Schmalz reported on AIDS while he battled the disease. His reporting helped transform coverage of AIDS.
Kerry Donahue is director of the radio program at Columbia Journalism School. She produced the documentary “Dying Words," which explores Schmalz' career and airs on KERA 90.1 FM at 8 p.m. Tuesday, World AIDS Day.
Donahue talked with KERA about Schmalz' life and legacy.
Interview Highlights: Kerry Donahue ...
... on Jeff Schmalz' passion for journalism: "He was a very driven man. He grew up in a small town in Willow Grove, Penn., about an hour north of Philadelphia. He decided somewhere in high school, he worked on the high school newspaper, and he decided when he got to Columbia University that he would get a job at The New York Times. He worked as a copyboy. He immediately fell in love with it, so much so that he dropped out of Columbia and started working at the Times full-time, and he was very very ambitious about it.
... on how being gay affected his career: "He was a gay man and he stayed in the closet to people above him. To his colleagues and people below him, he was very out and open. But there was a consequence at the Times for being gay in much of the '70s and '80s. It was a very homophobic newsroom. Often, for gay staffers, if it was found out you were gay, [there was] a punishment or a sort of setback. That happened to Jeff Schmalz in 1983. He was passed over for promotion and about four months after that he was sent out to be a reporter - what would have been after a significant number of years of being an editor at The New York Times - a very entry-level reporter job - he felt he had been exiled a bit."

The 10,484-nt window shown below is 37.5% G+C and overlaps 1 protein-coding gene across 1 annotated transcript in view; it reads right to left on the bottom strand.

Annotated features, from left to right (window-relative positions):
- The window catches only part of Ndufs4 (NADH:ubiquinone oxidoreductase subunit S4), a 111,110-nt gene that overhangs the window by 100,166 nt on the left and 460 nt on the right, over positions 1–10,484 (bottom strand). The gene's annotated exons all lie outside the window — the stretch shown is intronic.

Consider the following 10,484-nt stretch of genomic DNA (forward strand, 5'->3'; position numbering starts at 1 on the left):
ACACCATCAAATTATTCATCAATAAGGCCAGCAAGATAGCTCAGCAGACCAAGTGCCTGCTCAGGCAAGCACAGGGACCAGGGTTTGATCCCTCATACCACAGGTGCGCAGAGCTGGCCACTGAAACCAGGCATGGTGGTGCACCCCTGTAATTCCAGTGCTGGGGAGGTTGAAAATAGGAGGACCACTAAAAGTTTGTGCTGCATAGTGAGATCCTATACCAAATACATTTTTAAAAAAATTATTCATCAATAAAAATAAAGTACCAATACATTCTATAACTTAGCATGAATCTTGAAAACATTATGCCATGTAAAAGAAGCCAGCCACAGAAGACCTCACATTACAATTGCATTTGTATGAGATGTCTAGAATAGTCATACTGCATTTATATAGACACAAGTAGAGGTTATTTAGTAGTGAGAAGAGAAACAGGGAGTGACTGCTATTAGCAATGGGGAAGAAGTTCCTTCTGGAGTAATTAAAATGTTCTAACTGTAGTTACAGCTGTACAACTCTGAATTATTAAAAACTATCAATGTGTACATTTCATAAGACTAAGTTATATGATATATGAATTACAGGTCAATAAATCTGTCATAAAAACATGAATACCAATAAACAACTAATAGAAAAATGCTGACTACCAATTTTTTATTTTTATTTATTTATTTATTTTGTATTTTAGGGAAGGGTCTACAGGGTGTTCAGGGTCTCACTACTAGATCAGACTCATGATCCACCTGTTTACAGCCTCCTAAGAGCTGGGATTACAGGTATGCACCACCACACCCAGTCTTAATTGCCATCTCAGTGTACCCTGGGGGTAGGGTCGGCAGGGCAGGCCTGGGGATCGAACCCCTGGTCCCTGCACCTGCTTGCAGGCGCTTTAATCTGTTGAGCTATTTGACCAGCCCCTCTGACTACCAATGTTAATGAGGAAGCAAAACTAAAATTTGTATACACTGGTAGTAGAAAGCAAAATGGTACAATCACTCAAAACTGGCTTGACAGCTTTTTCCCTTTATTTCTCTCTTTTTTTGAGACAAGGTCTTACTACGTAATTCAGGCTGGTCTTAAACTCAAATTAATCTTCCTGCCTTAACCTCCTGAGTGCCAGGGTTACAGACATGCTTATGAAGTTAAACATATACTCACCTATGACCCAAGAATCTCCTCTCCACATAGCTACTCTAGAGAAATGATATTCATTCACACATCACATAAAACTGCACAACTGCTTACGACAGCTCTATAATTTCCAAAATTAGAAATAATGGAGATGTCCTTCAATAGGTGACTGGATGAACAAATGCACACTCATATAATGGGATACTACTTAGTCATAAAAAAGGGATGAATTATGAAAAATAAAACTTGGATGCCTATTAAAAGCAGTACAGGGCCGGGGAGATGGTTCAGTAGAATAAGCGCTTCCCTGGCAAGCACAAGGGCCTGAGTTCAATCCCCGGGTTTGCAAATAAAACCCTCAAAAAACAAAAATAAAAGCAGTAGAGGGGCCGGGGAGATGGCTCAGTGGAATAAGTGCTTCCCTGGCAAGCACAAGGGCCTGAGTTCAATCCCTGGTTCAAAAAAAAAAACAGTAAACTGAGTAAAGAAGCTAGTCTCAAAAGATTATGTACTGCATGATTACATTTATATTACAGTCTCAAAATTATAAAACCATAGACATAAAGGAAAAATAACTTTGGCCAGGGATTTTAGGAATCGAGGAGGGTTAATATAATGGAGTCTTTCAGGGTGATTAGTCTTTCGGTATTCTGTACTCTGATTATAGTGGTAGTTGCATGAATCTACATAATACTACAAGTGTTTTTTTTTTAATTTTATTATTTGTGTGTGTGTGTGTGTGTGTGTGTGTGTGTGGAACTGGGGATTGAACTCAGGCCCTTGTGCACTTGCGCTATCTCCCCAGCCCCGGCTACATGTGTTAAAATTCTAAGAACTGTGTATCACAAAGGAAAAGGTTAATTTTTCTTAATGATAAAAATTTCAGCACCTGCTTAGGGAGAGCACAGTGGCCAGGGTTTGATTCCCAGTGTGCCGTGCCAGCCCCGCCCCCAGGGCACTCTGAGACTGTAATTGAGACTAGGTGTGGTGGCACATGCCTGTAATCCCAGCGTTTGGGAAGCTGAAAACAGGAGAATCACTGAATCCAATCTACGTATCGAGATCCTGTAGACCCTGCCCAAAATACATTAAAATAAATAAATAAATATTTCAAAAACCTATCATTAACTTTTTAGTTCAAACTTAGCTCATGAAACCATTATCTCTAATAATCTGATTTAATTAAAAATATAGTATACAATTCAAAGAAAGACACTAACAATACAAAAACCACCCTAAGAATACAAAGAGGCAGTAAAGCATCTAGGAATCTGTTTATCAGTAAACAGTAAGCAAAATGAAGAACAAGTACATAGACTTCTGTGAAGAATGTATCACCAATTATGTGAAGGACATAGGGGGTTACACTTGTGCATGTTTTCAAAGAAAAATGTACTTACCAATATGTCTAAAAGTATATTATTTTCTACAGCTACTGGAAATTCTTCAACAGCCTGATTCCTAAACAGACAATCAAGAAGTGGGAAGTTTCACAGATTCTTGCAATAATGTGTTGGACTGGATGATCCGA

... on when Schmalz realized he had AIDS: "He had a seizure while at work on Dec. 21, 1990. He was just at his desk and he collapsed. He had a grand mal seizure, at which point the entire newsroom came running. When he got the diagnosis, it was quite severe. He had PML, a brain infection which typically was very fatal, is very fatal, often killing people within months. He really thought he would die almost immediately."
... on Schmalz' reporting changing after his diagnosis: "When he came back to work, I think he still in some ways was a bit in denial. He wanted to cover the 1992 presidential campaign, which he did - and in the course of that I think he started to find a way ... to cover AIDS. It took him a little while to figure out what angle on AIDS he wanted to cover. He was always a newspaper man thinking of how to make the story the most compelling and he ultimately settled on a series of profiles of people like himself who were living with AIDS and working and being in the world."
Kerry Donahue is director of the radio program at Columbia Journalism School.
“Dying Words," which explores the life and legacy of Jeff Schmalz, airs on KERA 90.1 FM at 8 p.m. Tuesday, World AIDS Day.
Video: Jeff Schmalz on "The Charlie Rose Show" in 1992